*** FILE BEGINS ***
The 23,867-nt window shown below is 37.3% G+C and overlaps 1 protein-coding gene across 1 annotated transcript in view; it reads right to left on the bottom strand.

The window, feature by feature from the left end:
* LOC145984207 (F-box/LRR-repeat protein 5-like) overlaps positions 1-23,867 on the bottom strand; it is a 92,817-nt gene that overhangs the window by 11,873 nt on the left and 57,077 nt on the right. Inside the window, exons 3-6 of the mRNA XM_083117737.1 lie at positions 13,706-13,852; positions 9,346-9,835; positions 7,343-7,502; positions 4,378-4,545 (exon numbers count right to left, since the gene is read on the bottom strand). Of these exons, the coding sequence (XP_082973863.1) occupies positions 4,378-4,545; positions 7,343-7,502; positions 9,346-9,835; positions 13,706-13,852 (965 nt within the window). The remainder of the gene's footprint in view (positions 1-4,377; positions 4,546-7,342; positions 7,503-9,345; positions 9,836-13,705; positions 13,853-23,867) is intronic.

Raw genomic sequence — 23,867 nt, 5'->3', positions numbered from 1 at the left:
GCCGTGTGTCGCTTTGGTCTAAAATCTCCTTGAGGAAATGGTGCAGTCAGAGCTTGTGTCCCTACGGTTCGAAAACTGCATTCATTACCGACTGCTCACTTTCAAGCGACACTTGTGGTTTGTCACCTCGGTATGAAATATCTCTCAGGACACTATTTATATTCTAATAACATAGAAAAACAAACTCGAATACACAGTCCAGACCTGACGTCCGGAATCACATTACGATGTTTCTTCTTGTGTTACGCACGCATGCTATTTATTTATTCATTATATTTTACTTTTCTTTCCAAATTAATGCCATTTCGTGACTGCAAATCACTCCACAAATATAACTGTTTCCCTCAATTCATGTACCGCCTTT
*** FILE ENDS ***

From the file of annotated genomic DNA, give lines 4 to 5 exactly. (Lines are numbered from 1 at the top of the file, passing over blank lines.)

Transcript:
Raw genomic sequence — 23,867 nt, 5'->3', positions numbered from 1 at the left:
GCCGTGTGTCGCTTTGGTCTAAAATCTCCTTGAGGAAATGGTGCAGTCAGAGCTTGTGTCCCTACGGTTCGAAAACTGCATTCATTACCGACTGCTCACTTTCAAGCGACACTTGTGGTTTGTCACCTCGGTATGAAATATCTCTCAGGACACTATTTATATTCTAATAACATAGAAAAACAAACTCGAATACACAGTCCAGACCTGACGTCCGGAATCACATTACGATGTTTCTTCTTGTGTTACGCACGCATGCTATTTATTTATTCATTATATTTTACTTTTCTTTCCAAATTAATGCCATTTCGTGACTGCAAATCACTCCACAAATATAACTGTTTCCCTCAATTCATGTACCGCCTTT